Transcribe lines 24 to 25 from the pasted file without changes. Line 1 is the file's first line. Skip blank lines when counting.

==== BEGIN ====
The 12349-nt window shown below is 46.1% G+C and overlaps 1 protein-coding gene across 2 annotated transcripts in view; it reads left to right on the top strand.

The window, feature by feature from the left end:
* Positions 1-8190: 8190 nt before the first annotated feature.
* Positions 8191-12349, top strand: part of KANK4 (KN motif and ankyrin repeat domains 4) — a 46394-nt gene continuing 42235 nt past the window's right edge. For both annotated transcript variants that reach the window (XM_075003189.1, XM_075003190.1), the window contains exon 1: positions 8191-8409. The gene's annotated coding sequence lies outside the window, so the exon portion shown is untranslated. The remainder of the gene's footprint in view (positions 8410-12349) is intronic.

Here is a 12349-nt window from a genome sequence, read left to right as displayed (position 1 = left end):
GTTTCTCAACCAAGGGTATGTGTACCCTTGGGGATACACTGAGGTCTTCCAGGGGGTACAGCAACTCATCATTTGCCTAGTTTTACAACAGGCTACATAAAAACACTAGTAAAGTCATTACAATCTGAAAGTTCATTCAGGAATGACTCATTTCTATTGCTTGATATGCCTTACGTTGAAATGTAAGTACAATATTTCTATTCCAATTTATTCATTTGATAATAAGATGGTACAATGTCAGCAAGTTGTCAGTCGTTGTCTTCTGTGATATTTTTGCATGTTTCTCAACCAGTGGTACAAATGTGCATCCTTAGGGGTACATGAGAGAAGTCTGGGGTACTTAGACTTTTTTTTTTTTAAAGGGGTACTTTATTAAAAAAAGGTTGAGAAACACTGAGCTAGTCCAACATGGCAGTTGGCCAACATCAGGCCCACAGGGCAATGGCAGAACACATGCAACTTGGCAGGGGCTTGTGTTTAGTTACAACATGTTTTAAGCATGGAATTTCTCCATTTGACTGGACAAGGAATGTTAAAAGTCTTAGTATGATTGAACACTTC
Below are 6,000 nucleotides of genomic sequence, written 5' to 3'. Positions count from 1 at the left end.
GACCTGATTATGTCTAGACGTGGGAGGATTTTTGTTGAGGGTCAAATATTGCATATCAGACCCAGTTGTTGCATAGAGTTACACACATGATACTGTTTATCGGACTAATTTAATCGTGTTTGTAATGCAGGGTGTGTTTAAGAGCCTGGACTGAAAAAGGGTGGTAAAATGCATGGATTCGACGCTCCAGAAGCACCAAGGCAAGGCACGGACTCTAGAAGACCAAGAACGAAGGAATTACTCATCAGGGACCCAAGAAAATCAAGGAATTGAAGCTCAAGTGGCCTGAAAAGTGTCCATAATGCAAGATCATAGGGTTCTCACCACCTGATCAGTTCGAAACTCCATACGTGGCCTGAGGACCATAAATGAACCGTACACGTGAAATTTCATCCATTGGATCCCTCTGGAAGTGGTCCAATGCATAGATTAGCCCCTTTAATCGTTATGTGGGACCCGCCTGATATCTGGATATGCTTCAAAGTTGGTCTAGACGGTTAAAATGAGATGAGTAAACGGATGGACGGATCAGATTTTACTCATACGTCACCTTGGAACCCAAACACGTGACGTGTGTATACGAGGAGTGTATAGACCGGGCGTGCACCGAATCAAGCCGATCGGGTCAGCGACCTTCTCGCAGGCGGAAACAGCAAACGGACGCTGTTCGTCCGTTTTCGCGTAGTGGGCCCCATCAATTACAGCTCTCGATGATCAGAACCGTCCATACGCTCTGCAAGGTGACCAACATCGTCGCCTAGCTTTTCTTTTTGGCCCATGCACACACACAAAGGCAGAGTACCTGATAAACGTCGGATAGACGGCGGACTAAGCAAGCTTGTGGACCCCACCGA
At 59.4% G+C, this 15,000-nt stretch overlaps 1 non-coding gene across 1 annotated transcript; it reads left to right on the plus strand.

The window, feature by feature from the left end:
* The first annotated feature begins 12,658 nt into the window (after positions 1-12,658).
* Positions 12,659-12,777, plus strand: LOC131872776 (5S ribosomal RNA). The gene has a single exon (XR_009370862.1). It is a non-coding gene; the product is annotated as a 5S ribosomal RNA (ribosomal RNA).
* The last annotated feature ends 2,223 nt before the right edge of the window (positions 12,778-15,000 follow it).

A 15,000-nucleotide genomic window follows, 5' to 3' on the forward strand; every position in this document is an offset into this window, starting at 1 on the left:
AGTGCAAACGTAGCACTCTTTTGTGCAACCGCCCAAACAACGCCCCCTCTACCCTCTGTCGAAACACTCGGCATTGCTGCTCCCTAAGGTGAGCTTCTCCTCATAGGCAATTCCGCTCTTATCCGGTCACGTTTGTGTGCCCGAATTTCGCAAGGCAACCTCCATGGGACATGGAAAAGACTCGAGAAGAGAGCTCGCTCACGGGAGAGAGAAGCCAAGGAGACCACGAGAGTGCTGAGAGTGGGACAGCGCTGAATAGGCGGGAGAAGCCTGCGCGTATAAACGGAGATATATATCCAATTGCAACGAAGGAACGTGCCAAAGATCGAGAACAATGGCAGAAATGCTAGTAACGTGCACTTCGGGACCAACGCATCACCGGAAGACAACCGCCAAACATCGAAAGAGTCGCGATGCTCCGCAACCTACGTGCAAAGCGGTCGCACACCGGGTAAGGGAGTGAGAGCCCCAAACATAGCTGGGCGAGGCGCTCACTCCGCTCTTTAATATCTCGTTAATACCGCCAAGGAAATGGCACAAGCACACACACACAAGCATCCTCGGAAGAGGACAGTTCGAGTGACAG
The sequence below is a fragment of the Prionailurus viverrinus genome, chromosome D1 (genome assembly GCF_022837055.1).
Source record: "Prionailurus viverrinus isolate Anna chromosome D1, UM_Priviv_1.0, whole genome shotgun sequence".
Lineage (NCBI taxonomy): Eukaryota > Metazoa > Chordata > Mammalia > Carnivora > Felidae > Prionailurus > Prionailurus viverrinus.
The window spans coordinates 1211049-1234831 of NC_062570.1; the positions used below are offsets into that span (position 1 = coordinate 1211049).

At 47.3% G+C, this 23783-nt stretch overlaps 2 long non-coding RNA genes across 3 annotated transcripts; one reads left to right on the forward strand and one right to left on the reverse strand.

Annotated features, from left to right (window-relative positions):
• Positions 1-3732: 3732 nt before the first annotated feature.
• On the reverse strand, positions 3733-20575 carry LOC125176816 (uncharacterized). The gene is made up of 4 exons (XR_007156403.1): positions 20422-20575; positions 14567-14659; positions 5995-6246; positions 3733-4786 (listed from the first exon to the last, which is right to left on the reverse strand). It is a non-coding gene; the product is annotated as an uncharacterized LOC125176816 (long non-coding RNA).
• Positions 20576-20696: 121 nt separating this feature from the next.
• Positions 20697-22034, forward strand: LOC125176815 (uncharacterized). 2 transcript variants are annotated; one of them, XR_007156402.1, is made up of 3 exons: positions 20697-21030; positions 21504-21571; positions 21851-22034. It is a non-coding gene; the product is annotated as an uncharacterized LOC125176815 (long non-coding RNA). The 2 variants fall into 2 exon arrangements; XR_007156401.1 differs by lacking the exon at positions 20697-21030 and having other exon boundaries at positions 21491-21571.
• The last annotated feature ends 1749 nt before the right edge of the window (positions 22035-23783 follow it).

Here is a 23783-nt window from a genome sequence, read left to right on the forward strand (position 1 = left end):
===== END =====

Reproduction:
• Positions 20576-20696: 121 nt separating this feature from the next.
• Positions 20697-22034, forward strand: LOC125176815 (uncharacterized). 2 transcript variants are annotated; one of them, XR_007156402.1, is made up of 3 exons: positions 20697-21030; positions 21504-21571; positions 21851-22034. It is a non-coding gene; the product is annotated as an uncharacterized LOC125176815 (long non-coding RNA). The 2 variants fall into 2 exon arrangements; XR_007156401.1 differs by lacking the exon at positions 20697-21030 and having other exon boundaries at positions 21491-21571.